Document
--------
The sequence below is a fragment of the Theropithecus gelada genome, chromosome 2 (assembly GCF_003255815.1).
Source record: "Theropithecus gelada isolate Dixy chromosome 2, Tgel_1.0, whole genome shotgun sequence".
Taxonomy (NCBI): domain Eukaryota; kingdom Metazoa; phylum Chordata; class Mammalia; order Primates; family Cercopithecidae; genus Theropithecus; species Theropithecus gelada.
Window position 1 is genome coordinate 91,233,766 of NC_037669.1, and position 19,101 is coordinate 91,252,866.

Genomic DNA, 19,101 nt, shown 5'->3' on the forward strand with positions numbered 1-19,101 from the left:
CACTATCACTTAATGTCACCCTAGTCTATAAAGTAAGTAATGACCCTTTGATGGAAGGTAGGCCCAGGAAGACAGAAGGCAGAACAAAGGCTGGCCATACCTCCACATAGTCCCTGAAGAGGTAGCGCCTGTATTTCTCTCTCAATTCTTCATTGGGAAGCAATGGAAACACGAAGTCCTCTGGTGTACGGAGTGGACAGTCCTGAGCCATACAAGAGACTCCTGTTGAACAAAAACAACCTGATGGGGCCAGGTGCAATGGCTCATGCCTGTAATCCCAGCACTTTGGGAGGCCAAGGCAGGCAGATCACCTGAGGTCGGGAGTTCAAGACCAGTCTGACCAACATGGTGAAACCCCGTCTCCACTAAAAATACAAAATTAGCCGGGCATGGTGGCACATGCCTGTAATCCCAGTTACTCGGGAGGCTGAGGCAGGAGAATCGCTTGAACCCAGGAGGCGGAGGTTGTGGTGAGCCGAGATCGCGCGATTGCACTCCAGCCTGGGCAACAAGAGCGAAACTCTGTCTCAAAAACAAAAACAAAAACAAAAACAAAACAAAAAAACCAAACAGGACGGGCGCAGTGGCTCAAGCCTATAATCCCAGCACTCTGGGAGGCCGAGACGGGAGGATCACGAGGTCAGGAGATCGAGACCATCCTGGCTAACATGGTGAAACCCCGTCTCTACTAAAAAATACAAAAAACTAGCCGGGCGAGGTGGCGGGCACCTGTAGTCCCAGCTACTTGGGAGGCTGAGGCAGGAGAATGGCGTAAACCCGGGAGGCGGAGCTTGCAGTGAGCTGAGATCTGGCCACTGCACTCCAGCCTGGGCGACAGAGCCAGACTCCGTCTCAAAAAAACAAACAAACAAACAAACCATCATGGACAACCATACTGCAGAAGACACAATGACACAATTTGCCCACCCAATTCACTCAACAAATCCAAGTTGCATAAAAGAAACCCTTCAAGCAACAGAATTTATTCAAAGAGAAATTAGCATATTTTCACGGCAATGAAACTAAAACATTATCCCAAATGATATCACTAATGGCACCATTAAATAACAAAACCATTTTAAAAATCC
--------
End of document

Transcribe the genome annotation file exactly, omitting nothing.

The sequence below is a fragment of the Theropithecus gelada genome, chromosome 2 (assembly GCF_003255815.1).
Source record: "Theropithecus gelada isolate Dixy chromosome 2, Tgel_1.0, whole genome shotgun sequence".
Taxonomy (NCBI): domain Eukaryota; kingdom Metazoa; phylum Chordata; class Mammalia; order Primates; family Cercopithecidae; genus Theropithecus; species Theropithecus gelada.
Window position 1 is genome coordinate 91,233,766 of NC_037669.1, and position 19,101 is coordinate 91,252,866.

Genomic DNA, 19,101 nt, shown 5'->3' on the forward strand with positions numbered 1-19,101 from the left:
CACTATCACTTAATGTCACCCTAGTCTATAAAGTAAGTAATGACCCTTTGATGGAAGGTAGGCCCAGGAAGACAGAAGGCAGAACAAAGGCTGGCCATACCTCCACATAGTCCCTGAAGAGGTAGCGCCTGTATTTCTCTCTCAATTCTTCATTGGGAAGCAATGGAAACACGAAGTCCTCTGGTGTACGGAGTGGACAGTCCTGAGCCATACAAGAGACTCCTGTTGAACAAAAACAACCTGATGGGGCCAGGTGCAATGGCTCATGCCTGTAATCCCAGCACTTTGGGAGGCCAAGGCAGGCAGATCACCTGAGGTCGGGAGTTCAAGACCAGTCTGACCAACATGGTGAAACCCCGTCTCCACTAAAAATACAAAATTAGCCGGGCATGGTGGCACATGCCTGTAATCCCAGTTACTCGGGAGGCTGAGGCAGGAGAATCGCTTGAACCCAGGAGGCGGAGGTTGTGGTGAGCCGAGATCGCGCGATTGCACTCCAGCCTGGGCAACAAGAGCGAAACTCTGTCTCAAAAACAAAAACAAAAACAAAAACAAAACAAAAAAACCAAACAGGACGGGCGCAGTGGCTCAAGCCTATAATCCCAGCACTCTGGGAGGCCGAGACGGGAGGATCACGAGGTCAGGAGATCGAGACCATCCTGGCTAACATGGTGAAACCCCGTCTCTACTAAAAAATACAAAAAACTAGCCGGGCGAGGTGGCGGGCACCTGTAGTCCCAGCTACTTGGGAGGCTGAGGCAGGAGAATGGCGTAAACCCGGGAGGCGGAGCTTGCAGTGAGCTGAGATCTGGCCACTGCACTCCAGCCTGGGCGACAGAGCCAGACTCCGTCTCAAAAAAACAAACAAACAAACAAACCATCATGGACAACCATACTGCAGAAGACACAATGACACAATTTGCCCACCCAATTCACTCAACAAATCCAAGTTGCATAAAAGAAACCCTTCAAGCAACAGAATTTATTCAAAGAGAAATTAGCATATTTTCACGGCAATGAAACTAAAACATTATCCCAAATGATATCACTAATGGCACCATTAAATAACAAAACCATTTTAAAAATCC